How To Make Potato Soup Without The Hassle Of Peeling And Dicing

Nothing hits the spot quite like a silky smooth potato soup in the cool autumn and winter months. The best thing about potato soup is that to make it, you can toss all the ingredients into a crock pot, leave it alone, and check on it after a few hours. However, with potatoes, the prep work can get tedious –- especially if you are making a big batch and have to peel and dice a bunch of spuds. Instead, a good way to avoid the hassle of peeling and chopping potatoes is to go with the more hands-off method of baking them in the oven.

While baking potatoes technically takes longer than boiling them, you can bake them whole with the skins on and won't have to worry about any prep work. Plus, when baking potatoes, you won't have to watch the pot to ensure it doesn't boil over. This means you can spend that time doing something else, like dicing and cooking your onions or even preparing another side dish for the potato soup. Baked beans, sautéed asparagus, and garlic bread are all great sides for almost any hearty potato-based soup.

How to bake potatoes for a rich and creamy soup

To start, you want to scrub your spuds until there is no dirt on them, and then poke a few holes in each one to allow the juices to escape while baking. Then, follow the instructions of your favorite classic baked potato recipe to get that nice crispy-on-the-outside, soft-on-the-inside potato –- 50 minutes to an hour at 425 F should do the trick. Once you bake the potatoes, let them cool until you can hold them comfortably. Then, cut them in half length-wise and, with a spoon, scoop the soft insides into your slow cooker or soup pot. With baked potatoes, there's no need to mash them or put them in a food processor because they should be fall-apart soft already.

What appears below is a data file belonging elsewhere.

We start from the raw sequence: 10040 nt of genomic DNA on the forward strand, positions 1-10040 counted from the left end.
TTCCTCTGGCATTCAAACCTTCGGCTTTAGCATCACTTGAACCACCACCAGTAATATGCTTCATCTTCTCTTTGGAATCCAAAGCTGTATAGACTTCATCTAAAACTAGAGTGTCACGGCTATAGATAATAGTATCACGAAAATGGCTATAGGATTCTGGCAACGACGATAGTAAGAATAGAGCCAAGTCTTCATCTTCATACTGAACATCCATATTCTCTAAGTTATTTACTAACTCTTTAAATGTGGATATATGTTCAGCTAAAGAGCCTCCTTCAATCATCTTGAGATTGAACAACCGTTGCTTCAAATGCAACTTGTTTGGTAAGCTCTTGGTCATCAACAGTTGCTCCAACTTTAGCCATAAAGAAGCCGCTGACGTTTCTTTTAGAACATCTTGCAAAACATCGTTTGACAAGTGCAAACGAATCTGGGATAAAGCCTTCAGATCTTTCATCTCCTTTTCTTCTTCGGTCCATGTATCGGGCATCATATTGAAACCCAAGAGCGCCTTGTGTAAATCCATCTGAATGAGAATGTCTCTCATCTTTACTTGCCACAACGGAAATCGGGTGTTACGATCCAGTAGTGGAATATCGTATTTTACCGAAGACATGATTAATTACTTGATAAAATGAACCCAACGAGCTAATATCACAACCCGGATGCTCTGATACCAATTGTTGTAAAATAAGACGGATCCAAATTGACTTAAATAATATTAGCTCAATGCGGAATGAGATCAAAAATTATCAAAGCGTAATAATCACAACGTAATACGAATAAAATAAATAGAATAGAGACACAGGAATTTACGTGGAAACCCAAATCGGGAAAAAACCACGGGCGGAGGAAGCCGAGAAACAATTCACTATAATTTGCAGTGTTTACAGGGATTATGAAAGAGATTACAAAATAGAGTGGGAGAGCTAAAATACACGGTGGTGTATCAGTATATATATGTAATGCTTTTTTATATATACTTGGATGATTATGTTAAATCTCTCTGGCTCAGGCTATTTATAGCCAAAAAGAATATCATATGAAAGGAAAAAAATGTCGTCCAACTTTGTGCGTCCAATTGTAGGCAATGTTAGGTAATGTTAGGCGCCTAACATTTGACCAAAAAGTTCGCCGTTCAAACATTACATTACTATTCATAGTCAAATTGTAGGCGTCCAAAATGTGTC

Also, if you don't have time to bake potatoes the day of, you can always bake them earlier in the week. Baked potatoes stay good in the fridge for three to four days, and new research shows that letting potatoes cool in the refrigerator before reheating is actually pretty healthy. This is because potatoes that have been chilled form a new type of resistant starch that is good for your gut microbiome and helps keep you fuller for longer.

Put a professional twist on your baked potato soup

Because potatoes are so versatile and can work with many flavor combinations, it is no surprise that potato soup comes in many varieties. If you are looking for a new and exciting twist on your classic potato soup, looking at tried-and-tested recipes from professional cooks is an excellent way to get some inspiration.

If you like simple but elegant flavors, try Julia Child's favorite soup, a simple but classy potato and leek soup. If you are looking for a potato soup with that restaurant-quality cheese and sour-cream-covered baked potato flavor, Guy Fieri has you covered with his fully loaded baked potato soup. He even adds some applewood smoked bacon bits for that extra savory pizazz. If you are going for cheesy and hearty, try Martha Stewart's potato broccoli and cheddar soup, which takes classic broccoli and cheddar and amps up the thick potato-y goodness.